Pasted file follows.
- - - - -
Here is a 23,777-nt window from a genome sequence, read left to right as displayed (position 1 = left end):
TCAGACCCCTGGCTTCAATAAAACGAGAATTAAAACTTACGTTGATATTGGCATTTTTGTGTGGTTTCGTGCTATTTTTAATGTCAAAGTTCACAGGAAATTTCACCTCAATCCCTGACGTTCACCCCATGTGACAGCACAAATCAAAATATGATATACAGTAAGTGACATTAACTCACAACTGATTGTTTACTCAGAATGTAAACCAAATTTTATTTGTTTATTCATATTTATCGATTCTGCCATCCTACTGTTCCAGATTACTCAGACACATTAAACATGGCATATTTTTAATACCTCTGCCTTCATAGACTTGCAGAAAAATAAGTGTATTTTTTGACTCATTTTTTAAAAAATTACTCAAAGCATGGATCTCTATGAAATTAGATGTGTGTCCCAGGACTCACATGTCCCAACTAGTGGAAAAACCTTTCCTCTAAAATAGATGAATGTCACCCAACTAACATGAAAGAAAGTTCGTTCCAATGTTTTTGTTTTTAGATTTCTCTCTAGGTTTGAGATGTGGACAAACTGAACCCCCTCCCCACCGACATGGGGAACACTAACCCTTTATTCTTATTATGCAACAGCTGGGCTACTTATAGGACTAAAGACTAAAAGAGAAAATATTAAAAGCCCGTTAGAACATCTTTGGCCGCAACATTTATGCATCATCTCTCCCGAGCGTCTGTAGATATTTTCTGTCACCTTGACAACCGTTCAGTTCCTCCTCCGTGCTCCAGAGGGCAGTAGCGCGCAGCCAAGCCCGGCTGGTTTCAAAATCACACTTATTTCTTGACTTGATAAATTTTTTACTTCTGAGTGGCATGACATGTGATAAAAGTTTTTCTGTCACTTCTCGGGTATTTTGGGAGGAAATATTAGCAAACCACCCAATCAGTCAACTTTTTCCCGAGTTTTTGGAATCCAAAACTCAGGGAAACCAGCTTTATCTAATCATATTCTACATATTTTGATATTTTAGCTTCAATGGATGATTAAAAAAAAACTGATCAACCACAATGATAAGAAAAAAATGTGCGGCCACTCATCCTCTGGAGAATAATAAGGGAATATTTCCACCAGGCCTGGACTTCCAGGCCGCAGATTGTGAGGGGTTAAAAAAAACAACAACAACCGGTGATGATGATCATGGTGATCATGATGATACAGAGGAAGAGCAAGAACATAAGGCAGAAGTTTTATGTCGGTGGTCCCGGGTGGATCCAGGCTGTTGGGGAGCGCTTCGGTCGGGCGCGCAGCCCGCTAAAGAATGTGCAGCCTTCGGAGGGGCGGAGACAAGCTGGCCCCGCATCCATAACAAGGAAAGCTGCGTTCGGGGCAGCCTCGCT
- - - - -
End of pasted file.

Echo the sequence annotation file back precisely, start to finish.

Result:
Here is a 23,777-nt window from a genome sequence, read left to right as displayed (position 1 = left end):
TCAGACCCCTGGCTTCAATAAAACGAGAATTAAAACTTACGTTGATATTGGCATTTTTGTGTGGTTTCGTGCTATTTTTAATGTCAAAGTTCACAGGAAATTTCACCTCAATCCCTGACGTTCACCCCATGTGACAGCACAAATCAAAATATGATATACAGTAAGTGACATTAACTCACAACTGATTGTTTACTCAGAATGTAAACCAAATTTTATTTGTTTATTCATATTTATCGATTCTGCCATCCTACTGTTCCAGATTACTCAGACACATTAAACATGGCATATTTTTAATACCTCTGCCTTCATAGACTTGCAGAAAAATAAGTGTATTTTTTGACTCATTTTTTAAAAAATTACTCAAAGCATGGATCTCTATGAAATTAGATGTGTGTCCCAGGACTCACATGTCCCAACTAGTGGAAAAACCTTTCCTCTAAAATAGATGAATGTCACCCAACTAACATGAAAGAAAGTTCGTTCCAATGTTTTTGTTTTTAGATTTCTCTCTAGGTTTGAGATGTGGACAAACTGAACCCCCTCCCCACCGACATGGGGAACACTAACCCTTTATTCTTATTATGCAACAGCTGGGCTACTTATAGGACTAAAGACTAAAAGAGAAAATATTAAAAGCCCGTTAGAACATCTTTGGCCGCAACATTTATGCATCATCTCTCCCGAGCGTCTGTAGATATTTTCTGTCACCTTGACAACCGTTCAGTTCCTCCTCCGTGCTCCAGAGGGCAGTAGCGCGCAGCCAAGCCCGGCTGGTTTCAAAATCACACTTATTTCTTGACTTGATAAATTTTTTACTTCTGAGTGGCATGACATGTGATAAAAGTTTTTCTGTCACTTCTCGGGTATTTTGGGAGGAAATATTAGCAAACCACCCAATCAGTCAACTTTTTCCCGAGTTTTTGGAATCCAAAACTCAGGGAAACCAGCTTTATCTAATCATATTCTACATATTTTGATATTTTAGCTTCAATGGATGATTAAAAAAAAACTGATCAACCACAATGATAAGAAAAAAATGTGCGGCCACTCATCCTCTGGAGAATAATAAGGGAATATTTCCACCAGGCCTGGACTTCCAGGCCGCAGATTGTGAGGGGTTAAAAAAAACAACAACAACCGGTGATGATGATCATGGTGATCATGATGATACAGAGGAAGAGCAAGAACATAAGGCAGAAGTTTTATGTCGGTGGTCCCGGGTGGATCCAGGCTGTTGGGGAGCGCTTCGGTCGGGCGCGCAGCCCGCTAAAGAATGTGCAGCCTTCGGAGGGGCGGAGACAAGCTGGCCCCGCATCCATAACAAGGAAAGCTGCGTTCGGGGCAGCCTCGCT